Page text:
Tesla has a horde of Megapacks, a total of 157 units, being prepared for delivery to its energy customers. This is the beginning of the end of fossil fuel dependence. Yes, we have a long ways to go before we are fully recovered from our dependence on fossil fuels, but this is an incredible step toward that journey.
Sawyer Merritt recently shared a photo of the Megapacks being prepped at Tesla’s Gigafactory in Nevada. The article noted that Tesla’s customers are well versed in pics of ready-to-ship cars and large volumes of vehicle deliveries, but this time, it’s Megapacks that have been spotted. In his tweet, Sawyer also shared a look at Tesla Semi Megachargers that were being installed in the southeast corner.
Here are the Semi Megachargers being installed at the Southeast corner. pic.twitter.com/lf2wLLkQyL
— Sawyer Merritt 📈🚀 (@SawyerMerritt) October 26, 2021
The article also mentioned Tesla’s recent Q3 report. In Q3 2021, Tesla’s energy storage deployments increased a whopping 71% year-over-year. In response to the growing demand for clean energy, Tesla started building its first Megafactory in Lathrop, CA. The company broke ground in September and it was recently announced that Tesla would bring 1,000 to 2,000 new clean energy jobs to the area. San Joaquin County Supervisors Chairman Tom Patti called this an opportunity for workers to have a tech manufacturing job without commuting all the way to the Bay Area.
In its quarterly update for Q3, Tesla said:
“Energy storage deployments increased by 71% YoY in Q3, mainly driven by strong Megapack deployments. We recently announced our new Megapack factory with a capacity of 40 GWh, which compares to total Megapack deployments of 3 GWh in the last 12 months. We are very excited about the broader potential of this product.”
In 2020, BBC noted that Tesla’s Megapack battery technology and other big batteries addressed a key challenge for green or clean energy and the article pointed out that it was these batteries that could make fossil fuels obsolete. We’ve been writing that for more than a decade here on CleanTechnica, but BBC had gathered more info worth a gaze. The article compiled a list of sites that were moving from coal or other types of fossil fuels to renewables with battery storage. The article noted that the USA’s utility-scale battery power capacity was set to grow from 1.2 gigawatts in 2020 to nearly 7.5 gigawatts in 2025.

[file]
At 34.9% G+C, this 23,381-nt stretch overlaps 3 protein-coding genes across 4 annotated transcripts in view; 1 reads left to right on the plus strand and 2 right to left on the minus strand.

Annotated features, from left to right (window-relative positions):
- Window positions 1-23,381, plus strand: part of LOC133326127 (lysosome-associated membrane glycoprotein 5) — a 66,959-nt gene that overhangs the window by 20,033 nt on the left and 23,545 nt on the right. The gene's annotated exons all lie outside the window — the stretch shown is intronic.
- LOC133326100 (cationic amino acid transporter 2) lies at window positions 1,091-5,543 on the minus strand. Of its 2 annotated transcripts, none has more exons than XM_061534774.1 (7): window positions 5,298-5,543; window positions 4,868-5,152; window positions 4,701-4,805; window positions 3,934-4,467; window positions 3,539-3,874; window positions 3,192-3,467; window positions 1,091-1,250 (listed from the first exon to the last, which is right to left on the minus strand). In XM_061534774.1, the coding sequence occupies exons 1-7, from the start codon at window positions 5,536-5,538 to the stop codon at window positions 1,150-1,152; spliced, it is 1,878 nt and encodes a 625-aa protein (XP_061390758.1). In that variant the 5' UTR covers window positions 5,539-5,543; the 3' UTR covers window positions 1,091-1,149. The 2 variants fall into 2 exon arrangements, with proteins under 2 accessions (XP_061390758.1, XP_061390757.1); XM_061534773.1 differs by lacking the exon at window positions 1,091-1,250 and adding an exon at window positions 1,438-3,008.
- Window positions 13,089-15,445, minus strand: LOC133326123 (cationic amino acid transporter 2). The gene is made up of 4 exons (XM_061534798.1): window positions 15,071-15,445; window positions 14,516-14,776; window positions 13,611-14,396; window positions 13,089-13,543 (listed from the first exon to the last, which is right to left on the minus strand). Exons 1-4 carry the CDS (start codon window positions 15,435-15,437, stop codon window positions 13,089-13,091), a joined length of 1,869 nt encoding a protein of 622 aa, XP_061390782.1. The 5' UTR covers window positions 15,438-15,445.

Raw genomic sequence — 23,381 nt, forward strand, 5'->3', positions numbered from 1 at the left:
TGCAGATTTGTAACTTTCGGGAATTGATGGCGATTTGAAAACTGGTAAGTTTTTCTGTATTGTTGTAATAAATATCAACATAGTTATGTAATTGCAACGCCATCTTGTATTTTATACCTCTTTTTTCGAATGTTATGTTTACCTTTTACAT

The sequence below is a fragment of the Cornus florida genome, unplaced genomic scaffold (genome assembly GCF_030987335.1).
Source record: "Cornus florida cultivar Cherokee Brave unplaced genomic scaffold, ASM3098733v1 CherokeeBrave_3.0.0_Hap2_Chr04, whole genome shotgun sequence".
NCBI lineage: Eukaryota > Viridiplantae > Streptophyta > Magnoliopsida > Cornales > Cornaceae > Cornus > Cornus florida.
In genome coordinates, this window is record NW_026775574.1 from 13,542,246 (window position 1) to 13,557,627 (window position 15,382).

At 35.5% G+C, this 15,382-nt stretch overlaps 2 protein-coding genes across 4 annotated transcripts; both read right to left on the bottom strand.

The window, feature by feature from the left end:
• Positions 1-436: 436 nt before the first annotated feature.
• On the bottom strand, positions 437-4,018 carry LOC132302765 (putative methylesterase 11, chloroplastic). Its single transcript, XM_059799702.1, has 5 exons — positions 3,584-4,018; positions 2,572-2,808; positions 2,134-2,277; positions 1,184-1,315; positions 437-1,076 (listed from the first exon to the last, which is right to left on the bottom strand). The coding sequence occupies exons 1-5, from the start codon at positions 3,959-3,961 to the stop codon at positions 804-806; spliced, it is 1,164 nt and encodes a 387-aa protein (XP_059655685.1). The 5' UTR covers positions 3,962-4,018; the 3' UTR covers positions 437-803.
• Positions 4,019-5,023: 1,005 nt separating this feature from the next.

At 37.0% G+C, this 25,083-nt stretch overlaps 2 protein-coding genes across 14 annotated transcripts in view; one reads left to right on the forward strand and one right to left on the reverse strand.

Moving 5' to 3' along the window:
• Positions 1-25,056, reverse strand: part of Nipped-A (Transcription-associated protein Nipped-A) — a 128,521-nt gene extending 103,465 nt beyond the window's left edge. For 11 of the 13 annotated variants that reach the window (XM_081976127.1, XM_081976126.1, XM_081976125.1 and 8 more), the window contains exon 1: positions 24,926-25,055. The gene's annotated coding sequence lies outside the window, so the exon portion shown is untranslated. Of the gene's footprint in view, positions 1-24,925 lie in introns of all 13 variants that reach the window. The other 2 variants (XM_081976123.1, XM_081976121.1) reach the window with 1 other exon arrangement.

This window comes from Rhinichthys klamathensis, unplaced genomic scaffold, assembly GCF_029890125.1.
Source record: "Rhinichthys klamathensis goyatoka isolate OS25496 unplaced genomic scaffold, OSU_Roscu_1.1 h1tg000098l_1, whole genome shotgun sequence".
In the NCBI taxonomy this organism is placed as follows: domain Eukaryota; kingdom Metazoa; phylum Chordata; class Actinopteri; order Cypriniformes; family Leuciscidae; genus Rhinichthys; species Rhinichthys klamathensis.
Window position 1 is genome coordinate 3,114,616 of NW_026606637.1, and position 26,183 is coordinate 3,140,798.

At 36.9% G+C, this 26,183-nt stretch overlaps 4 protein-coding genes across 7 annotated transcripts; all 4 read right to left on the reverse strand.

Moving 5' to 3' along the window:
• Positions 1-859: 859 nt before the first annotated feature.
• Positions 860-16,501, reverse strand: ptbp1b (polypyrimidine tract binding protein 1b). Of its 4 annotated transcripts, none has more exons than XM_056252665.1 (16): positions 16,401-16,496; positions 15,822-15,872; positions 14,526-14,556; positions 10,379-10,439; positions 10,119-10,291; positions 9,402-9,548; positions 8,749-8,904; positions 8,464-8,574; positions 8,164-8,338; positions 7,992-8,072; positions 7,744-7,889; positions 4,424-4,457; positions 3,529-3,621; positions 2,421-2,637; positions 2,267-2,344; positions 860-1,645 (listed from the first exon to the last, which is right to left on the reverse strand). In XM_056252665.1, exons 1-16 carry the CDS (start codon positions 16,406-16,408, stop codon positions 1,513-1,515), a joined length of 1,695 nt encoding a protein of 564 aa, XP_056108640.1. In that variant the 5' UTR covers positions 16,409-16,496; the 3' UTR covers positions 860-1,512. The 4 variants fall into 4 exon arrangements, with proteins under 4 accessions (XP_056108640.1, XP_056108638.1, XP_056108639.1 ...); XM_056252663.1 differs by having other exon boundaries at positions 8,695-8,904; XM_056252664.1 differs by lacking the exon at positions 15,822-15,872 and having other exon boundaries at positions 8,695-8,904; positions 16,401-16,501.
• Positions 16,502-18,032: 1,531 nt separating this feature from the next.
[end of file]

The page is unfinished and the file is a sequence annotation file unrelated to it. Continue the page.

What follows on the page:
Earlier this year, YaleEnvironment360 published a report and noted that the mass deployment of storage could overcome one of the largest obstacles to renewable energy, which is cycling between oversupply when the sun/wind is in abundance and a shortage of that abundance.
Fast forward almost a year later and here we have the photo that Sawyer shared of Tesla Megapacks being prepared for deliveries. A year ago today, we reported on Tesla Megapacks ordered for the Wallgrove substation west of Sydney in New South Wales, Australia. This particular battery has the ability to reduce the grid’s need for old coal and gas plants. The battery is nearly ready to go online. This Megapack project and others planned around New South Wales are aimed at preparing the state to retire its coal fleet.
Albuquerque Public Schools just announced that it is taking on a big clean energy and energy storage project in a joint initiative with Sandia National Laboratories, the U.S. Department of Energy, the New Mexico Energy, Minerals, and Natural Resources Department, the Clean Energy States Alliance, and OE Solar. This project, with a budget of $3.2 million, will provide solar power and battery storage for Atrisco Heritage Academy High School and will contain a Tesla Megapack 2, which has an electricity storage capacity of 2884 kWh. There will also be 2,208 solar panels on the roof that will have a power capacity of 850 kilowatts. The project is expected to help the school save around $3.5 million on its electricity bill over the next 25 years.
Another key takeaway from the announcement is that this new project will allow the school to act as a regional neighborhood shelter during emergencies or disasters.
Many companies that have purchased Tesla Megapacks are not only taking steps to end their dependence on fossil fuels but are setting a path for others to follow.
One key challenge for Tesla is one that many companies and even governments are about to face, and this is the supply chain issue that is currently happening. Tesla has proven its ability to navigate such challenges time and time again, but it has also been supply limited when it comes to batteries for years — as recently stated again on the company’s last conference call for shareholders.
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